We spend a lot of time and hard earned on our brewing, I reckon it's not worth the risk of spoilage (unless you're specifically brewing wild fermented ales/going for a sour mash).

    Just my thoughts, would be interested to hear from others who use the slow chill in the fermenter and if they've had any issues.

    JD
     
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  5. Coodgee

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    Posted 13/3/18
    I think if you wanted to go for the pitch-the-next-day method you'd be better off putting the lid on the boiler and leaving it in there overnight. You can be pretty sure the boiler is going to be sterilised from boiling for an hour. It's just the matter of trying to sanitise the lid. If you put on the lid immediately at flame out the steam would probably sanitise it (wouldn't hurt to spray it with starsan before hand). I think this would be the fastest way to cool it to room temperature. Putting 20L of boiling wort in the fridge will probably just cause the fridge to act like a thermos and keep the whole thing warm despite the fridge cranking non-stop. If you left it overnight in the fermenter and then put it in the fridge in the morning to finish it off to get down to 18 degrees or whatever would probably be the fastest way. But really overnight in the boiler is about the same as one run through a counter flow chiller (10 minutes max) and into the fermenter; it might not get it down to pitching temps in summer but a few hours in the fridge after probably will.
     
  6. dibbz

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    Posted 13/3/18
  7. LiquidGoldBrewery

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    Posted 13/3/18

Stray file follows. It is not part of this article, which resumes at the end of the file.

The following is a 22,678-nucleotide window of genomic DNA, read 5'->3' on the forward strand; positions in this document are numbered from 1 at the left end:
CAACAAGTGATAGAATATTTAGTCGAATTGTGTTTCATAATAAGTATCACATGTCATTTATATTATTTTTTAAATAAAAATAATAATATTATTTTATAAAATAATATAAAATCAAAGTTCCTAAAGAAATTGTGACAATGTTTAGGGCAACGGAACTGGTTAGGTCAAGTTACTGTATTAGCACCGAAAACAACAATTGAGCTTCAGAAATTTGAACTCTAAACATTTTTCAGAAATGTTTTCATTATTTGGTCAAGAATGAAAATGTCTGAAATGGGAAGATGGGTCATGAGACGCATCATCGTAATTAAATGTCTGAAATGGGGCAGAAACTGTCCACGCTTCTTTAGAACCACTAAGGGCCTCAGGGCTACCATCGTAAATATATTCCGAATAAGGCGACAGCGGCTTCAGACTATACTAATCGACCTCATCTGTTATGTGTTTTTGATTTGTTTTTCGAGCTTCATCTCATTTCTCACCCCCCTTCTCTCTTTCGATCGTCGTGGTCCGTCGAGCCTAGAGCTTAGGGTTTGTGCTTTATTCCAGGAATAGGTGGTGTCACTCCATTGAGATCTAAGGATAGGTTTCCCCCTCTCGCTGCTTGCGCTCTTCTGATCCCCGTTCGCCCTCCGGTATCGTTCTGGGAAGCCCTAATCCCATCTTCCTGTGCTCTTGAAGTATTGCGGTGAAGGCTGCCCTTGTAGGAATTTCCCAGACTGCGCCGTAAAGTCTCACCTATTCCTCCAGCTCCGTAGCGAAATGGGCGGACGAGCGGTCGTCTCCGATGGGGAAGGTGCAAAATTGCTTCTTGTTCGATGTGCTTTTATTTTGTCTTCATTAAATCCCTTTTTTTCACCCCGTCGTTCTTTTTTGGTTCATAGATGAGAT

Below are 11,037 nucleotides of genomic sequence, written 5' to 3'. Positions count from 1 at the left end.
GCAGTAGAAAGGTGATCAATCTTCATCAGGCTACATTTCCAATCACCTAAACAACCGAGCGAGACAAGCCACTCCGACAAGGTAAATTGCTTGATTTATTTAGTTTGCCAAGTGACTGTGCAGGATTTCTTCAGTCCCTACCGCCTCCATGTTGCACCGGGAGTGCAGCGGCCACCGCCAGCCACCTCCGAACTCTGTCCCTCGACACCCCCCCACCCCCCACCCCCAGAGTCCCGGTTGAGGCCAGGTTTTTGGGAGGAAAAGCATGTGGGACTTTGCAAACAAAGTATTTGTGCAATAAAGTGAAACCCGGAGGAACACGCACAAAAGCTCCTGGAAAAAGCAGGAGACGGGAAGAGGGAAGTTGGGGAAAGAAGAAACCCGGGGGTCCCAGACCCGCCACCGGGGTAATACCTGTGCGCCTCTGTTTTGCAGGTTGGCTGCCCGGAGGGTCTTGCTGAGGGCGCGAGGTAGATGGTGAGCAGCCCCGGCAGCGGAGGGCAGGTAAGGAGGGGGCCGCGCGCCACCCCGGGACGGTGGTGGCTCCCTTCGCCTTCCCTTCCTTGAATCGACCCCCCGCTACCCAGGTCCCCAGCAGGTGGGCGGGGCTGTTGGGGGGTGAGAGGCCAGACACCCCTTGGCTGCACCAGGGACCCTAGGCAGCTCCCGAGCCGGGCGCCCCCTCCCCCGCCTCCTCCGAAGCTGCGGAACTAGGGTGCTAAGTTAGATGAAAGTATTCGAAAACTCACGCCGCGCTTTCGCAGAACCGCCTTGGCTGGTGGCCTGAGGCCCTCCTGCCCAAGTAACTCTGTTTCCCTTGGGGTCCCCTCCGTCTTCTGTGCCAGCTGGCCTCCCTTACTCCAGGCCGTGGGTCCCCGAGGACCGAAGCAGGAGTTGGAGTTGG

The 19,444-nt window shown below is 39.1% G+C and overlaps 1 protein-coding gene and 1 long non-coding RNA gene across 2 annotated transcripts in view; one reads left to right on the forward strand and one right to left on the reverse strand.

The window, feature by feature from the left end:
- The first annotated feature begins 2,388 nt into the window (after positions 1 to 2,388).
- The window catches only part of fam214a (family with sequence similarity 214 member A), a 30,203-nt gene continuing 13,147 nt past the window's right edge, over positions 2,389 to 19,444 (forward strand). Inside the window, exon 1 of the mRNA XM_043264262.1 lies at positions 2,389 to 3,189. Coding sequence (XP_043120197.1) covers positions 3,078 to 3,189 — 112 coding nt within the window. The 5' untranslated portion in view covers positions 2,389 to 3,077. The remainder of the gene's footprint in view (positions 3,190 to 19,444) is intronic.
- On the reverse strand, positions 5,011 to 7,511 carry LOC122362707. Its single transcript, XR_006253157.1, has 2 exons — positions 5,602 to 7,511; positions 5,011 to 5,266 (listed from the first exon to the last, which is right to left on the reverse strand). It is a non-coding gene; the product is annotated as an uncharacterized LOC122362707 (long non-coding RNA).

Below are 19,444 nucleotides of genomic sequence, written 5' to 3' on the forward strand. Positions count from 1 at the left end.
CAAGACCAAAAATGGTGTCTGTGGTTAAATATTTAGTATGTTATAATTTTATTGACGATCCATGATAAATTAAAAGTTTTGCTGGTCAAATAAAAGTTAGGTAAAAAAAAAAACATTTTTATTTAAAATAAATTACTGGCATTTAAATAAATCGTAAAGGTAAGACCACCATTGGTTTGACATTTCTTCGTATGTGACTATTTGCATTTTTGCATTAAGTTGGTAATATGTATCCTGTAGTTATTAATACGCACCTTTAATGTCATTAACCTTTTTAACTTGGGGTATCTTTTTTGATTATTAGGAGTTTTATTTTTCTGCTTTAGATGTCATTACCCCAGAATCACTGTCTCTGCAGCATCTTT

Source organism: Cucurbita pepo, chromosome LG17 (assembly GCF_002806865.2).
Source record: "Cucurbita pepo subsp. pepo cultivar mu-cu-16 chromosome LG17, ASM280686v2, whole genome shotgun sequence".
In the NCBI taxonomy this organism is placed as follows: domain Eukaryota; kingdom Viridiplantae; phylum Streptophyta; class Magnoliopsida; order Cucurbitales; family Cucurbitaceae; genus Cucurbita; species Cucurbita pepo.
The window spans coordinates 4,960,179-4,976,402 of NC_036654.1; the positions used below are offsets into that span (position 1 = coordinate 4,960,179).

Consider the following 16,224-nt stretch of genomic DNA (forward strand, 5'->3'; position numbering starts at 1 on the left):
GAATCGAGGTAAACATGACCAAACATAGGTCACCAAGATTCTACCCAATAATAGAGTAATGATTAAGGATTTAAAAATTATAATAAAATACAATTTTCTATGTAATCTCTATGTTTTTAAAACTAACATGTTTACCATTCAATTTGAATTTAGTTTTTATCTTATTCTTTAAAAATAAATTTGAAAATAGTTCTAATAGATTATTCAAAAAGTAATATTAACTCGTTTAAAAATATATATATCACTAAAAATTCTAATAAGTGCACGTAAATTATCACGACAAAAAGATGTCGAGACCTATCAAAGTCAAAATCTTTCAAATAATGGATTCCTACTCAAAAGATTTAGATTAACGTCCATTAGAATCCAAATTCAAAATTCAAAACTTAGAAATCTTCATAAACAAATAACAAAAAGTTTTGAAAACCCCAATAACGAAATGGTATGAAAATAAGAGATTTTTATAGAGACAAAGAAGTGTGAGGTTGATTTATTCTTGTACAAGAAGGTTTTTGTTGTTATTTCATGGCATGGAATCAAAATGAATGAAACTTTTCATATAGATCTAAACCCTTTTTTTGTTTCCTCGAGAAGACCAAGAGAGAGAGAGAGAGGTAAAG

Cheers fellas - all really good points that I hadn't really thought of.

    Leaving the wort in the urn overnight with the lid on is an interesting option that I'll consider.

    Thanks for reminding about how you can do a small boil the next day for the late hop additions.

    I know plenty of people do it, but I have never really understood how you can no chill in a cube that is roughly the volume of your wort and then ferment in it too. Wouldn't you have crazy krausen overflow even with a blow off tube rigged up?

    I think using the traditional cubing method for no chilling is probably what I'll do, however I'm concerned about getting the hop addition adjustments right so I am getting the most out of my hops.... I might have to get the latest Brewsmith as Brad has done some work to help with setting hop hop utilisation profiles for both whirlpooling and no chill.
     
  8. LiquidGoldBrewery

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    Posted 13/3/18
    By the way, dibbz what is the photo you've used for your profile pic? It looks amazing!
     
  9. wide eyed and legless

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    Posted 13/3/18
    If I am doing the 'no chill' no need to worry about head space, a 25 litre cube has 3 litres of head space making it 28 litres, so a 23 litre batch you would have no problem with fermenting in the cube.